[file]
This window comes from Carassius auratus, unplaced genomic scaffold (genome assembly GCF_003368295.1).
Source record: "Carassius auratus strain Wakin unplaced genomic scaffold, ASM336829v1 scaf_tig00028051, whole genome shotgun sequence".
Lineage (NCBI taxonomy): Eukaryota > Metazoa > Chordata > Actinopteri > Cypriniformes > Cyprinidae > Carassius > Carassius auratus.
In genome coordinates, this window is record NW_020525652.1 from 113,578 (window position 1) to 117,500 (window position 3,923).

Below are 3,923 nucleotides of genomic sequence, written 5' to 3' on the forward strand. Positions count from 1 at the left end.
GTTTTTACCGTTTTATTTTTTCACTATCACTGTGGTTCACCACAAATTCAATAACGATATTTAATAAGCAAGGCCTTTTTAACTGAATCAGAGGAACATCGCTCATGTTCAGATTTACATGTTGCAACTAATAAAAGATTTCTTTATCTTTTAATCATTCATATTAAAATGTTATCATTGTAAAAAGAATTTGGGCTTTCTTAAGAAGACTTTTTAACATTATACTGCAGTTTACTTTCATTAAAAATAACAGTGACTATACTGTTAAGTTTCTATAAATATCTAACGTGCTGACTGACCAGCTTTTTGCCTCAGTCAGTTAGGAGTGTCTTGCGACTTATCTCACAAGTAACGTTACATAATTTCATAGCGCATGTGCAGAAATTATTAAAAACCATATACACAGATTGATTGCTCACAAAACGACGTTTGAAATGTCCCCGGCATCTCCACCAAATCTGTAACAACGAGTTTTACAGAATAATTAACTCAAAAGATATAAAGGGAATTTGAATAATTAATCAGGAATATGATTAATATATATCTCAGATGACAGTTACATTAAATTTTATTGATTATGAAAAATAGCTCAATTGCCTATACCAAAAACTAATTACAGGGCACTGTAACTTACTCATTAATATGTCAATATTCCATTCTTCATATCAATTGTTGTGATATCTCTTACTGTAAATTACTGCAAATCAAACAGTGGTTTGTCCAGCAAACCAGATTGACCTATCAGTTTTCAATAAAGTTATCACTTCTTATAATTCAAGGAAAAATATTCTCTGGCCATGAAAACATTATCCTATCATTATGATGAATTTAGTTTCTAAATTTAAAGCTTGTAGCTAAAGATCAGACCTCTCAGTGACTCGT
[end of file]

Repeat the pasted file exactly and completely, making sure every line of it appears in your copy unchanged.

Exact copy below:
This window comes from Carassius auratus, unplaced genomic scaffold (genome assembly GCF_003368295.1).
Source record: "Carassius auratus strain Wakin unplaced genomic scaffold, ASM336829v1 scaf_tig00028051, whole genome shotgun sequence".
Lineage (NCBI taxonomy): Eukaryota > Metazoa > Chordata > Actinopteri > Cypriniformes > Cyprinidae > Carassius > Carassius auratus.
In genome coordinates, this window is record NW_020525652.1 from 113,578 (window position 1) to 117,500 (window position 3,923).

Below are 3,923 nucleotides of genomic sequence, written 5' to 3' on the forward strand. Positions count from 1 at the left end.
GTTTTTACCGTTTTATTTTTTCACTATCACTGTGGTTCACCACAAATTCAATAACGATATTTAATAAGCAAGGCCTTTTTAACTGAATCAGAGGAACATCGCTCATGTTCAGATTTACATGTTGCAACTAATAAAAGATTTCTTTATCTTTTAATCATTCATATTAAAATGTTATCATTGTAAAAAGAATTTGGGCTTTCTTAAGAAGACTTTTTAACATTATACTGCAGTTTACTTTCATTAAAAATAACAGTGACTATACTGTTAAGTTTCTATAAATATCTAACGTGCTGACTGACCAGCTTTTTGCCTCAGTCAGTTAGGAGTGTCTTGCGACTTATCTCACAAGTAACGTTACATAATTTCATAGCGCATGTGCAGAAATTATTAAAAACCATATACACAGATTGATTGCTCACAAAACGACGTTTGAAATGTCCCCGGCATCTCCACCAAATCTGTAACAACGAGTTTTACAGAATAATTAACTCAAAAGATATAAAGGGAATTTGAATAATTAATCAGGAATATGATTAATATATATCTCAGATGACAGTTACATTAAATTTTATTGATTATGAAAAATAGCTCAATTGCCTATACCAAAAACTAATTACAGGGCACTGTAACTTACTCATTAATATGTCAATATTCCATTCTTCATATCAATTGTTGTGATATCTCTTACTGTAAATTACTGCAAATCAAACAGTGGTTTGTCCAGCAAACCAGATTGACCTATCAGTTTTCAATAAAGTTATCACTTCTTATAATTCAAGGAAAAATATTCTCTGGCCATGAAAACATTATCCTATCATTATGATGAATTTAGTTTCTAAATTTAAAGCTTGTAGCTAAAGATCAGACCTCTCAGTGACTCGT